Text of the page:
Then, inspired by this piece  – a sense of exotic calm/ oasis


I sketched a frozen Lake Minnewanka in Alberta, Canada, in the style of John Minton.


Clearly mine is a bit more heavy handed and slap dash than Minton’s. I could have used  finer pen/ brush to get the sharper lines and more detail, like he did, but I didn’t have anything suitable to hand at the time.

The contemporary Artist I chose to compare against was Angela Dalinger.

Angela Dalinger’s Personal Life

Born as Sandra Angela Wichmann 6.2.1984 in Cloppenburg, Germany. Studied Illustration at the HAW Hamburg from 2008 to 2011. Resident in Neetzendorf, a small village in the south of Hamburg. Working under the artist name “Angela Dalinger” since 2011. Relatively little is known about Dalinger’s personal life.  https://angela-dalinger.jimdo.com/about-cv/

Social/ Cultural/ Political Climate

Germany is notably, very aware of its Political past. In fact, WW2 had such an effect on them as a nation that after the war, their whole educational system (particularly the Art Education system, think Bauhaus) was systematically redefined, built around the values of freedom and tolerance. It enabled and actively encouraged their younger generations to question the status quo. Therefore many of the Artists that are coming out of Germany are recognizably pushing the boundaries of what is and isn’t acceptable to display. Dalinger’s art work is incredibly visceral, visually naive (often with child-like qualities) and instantly recognisable, often including narrative elements of debauchery, violence, sex, defecation all in fairly mundane or everyday settings.It is often humorous rather than tragic, with tropes similar to that you would see in a horror film or something out of a Todd Solonz film.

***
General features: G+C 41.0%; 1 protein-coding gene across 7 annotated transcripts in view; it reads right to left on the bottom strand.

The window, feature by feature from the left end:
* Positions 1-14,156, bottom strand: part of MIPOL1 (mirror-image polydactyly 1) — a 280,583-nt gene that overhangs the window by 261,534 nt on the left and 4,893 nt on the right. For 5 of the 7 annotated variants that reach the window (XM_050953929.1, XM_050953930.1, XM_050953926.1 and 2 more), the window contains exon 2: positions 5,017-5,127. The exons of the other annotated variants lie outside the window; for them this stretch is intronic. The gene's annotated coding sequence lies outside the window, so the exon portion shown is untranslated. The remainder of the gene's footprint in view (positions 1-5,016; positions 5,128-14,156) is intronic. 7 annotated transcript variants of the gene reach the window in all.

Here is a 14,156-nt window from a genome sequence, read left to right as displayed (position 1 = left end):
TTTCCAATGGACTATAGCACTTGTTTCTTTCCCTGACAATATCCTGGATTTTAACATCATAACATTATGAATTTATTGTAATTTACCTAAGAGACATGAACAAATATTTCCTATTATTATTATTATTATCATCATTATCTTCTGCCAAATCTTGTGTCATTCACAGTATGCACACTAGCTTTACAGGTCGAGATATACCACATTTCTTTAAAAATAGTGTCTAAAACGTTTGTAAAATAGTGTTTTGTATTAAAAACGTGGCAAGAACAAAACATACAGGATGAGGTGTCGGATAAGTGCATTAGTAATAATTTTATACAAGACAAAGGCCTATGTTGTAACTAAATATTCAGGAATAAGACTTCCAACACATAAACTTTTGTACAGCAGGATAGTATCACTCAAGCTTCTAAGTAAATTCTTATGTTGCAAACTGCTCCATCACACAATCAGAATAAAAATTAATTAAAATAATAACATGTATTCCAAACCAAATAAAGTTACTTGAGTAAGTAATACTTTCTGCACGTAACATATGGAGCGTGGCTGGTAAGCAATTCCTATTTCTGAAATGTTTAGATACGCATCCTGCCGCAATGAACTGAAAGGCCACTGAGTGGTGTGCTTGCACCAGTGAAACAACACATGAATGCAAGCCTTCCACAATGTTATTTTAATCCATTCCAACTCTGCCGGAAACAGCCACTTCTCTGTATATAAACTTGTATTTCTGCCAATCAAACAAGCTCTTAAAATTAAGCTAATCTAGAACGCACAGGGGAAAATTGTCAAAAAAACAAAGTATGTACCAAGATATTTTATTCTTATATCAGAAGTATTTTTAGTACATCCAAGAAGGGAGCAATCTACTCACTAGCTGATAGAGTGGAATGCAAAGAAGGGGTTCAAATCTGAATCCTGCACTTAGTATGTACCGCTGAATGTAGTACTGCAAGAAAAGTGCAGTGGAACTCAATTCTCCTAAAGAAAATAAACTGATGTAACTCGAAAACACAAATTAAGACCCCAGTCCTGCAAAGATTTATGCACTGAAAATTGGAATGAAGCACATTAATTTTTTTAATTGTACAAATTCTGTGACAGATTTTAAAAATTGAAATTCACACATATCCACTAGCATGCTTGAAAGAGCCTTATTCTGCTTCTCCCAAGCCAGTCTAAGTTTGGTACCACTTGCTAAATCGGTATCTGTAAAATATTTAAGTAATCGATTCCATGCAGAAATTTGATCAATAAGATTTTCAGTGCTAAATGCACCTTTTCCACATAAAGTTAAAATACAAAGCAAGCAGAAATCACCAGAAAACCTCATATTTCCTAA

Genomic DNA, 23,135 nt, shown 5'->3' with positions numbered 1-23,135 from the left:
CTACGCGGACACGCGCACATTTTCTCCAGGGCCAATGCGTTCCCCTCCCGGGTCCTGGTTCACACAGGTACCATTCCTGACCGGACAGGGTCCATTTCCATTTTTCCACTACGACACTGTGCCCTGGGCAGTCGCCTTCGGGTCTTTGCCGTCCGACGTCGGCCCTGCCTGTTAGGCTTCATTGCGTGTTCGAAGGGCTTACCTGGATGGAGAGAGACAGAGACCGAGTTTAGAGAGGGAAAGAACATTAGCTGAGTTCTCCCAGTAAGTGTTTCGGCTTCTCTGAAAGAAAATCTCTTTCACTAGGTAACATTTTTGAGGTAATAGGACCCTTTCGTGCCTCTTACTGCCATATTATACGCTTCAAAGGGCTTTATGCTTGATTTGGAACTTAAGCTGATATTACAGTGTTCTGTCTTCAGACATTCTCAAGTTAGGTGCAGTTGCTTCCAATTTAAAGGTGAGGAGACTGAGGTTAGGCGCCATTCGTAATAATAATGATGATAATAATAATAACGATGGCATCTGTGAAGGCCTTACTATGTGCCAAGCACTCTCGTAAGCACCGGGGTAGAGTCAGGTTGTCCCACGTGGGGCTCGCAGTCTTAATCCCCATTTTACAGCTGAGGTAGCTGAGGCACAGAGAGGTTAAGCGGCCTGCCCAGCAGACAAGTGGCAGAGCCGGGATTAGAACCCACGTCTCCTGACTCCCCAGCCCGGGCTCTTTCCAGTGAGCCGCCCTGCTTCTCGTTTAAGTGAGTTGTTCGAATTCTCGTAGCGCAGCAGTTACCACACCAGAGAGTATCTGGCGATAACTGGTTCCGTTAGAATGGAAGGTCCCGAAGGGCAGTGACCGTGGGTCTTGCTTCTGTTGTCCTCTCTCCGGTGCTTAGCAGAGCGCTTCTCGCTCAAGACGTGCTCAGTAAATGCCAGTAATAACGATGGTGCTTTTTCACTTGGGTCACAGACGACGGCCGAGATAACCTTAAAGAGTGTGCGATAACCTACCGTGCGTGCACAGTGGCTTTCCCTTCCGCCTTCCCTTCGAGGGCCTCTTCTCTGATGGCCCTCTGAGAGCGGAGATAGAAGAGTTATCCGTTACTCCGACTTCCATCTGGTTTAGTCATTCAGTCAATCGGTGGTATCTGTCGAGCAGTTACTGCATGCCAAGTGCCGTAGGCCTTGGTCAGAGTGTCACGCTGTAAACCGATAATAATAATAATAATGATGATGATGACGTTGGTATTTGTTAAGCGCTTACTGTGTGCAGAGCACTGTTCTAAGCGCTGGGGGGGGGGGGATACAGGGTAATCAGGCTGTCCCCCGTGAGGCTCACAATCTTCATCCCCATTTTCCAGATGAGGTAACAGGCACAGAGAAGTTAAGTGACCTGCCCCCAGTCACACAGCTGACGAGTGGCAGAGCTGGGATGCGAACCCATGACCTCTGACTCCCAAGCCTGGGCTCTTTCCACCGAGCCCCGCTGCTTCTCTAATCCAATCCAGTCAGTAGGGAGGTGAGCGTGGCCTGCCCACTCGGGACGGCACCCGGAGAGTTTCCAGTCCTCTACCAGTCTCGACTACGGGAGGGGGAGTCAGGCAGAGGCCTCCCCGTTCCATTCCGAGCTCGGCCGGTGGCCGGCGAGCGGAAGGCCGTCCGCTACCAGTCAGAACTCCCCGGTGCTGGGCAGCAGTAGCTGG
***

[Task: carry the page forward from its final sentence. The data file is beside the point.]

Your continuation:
Recent Artistic Trends

In this digital era, many Illustrators and Artists are intentionally returning to a hand-made aesthetic, as a way of being part of a counter culture movement, to give a more human quality to their work, or simply to stand out in a swathe of digital imagery. This hand-drawn (faux) naive style remains very popular in contemporary illustration. For Dalinger, her trademark acrylic paintings in her signature moody colour palette could be seen as comment on society, that all the scandalous and gross stuff that people do is actually pretty mundane and often bleak and/or humorous; that their actions and intentions are childlike (reflected by the visual style of painting) and this is just the way it is… nothing to see here, but in their own way, strangely tantalizing.

What technology is available (changes in technology)

Nowadays, you can become an internationally acclaimed artist/ Illustrator from the comfort of your own home. All you need is a computer, access to the internet, a scanner or camera and your artistic materials of choice. You can find your own clients, sell things online in your own online shop, cultivate a following on social media. Its incredibly possible to be a self sufficient artist or maker now, unlike in the 1940s. (It’s still hard work though…)

What makes this interesting though is that your market can be far more niche than previous possible, due to the wide reach of your audience (essentially, anyone in the world with internet access) and so artist are able to express themselves in a way that was not before possible, as they are free to make and do as they please – working on “passion projects” and “self initiated briefs” in the hope that is will simply find it’s audience, rather than creating work for a specific audience or client. Another example of how easy it is to create an image of something relatively foreign to oneself, for example, is If you want to make a drawing of some wild animals in the Savannah, all you need to do is ‘Google’ the image, you don’t actually need charter a plane and visit the Savannah and make sketches from life and put yourself in real danger of being eaten by wild animals. Things are a lot easier for us now, for better or for worse.


My pastiche was influence heavily by my middle class Canadian suburban surroundings.


My final artwork can be seen here: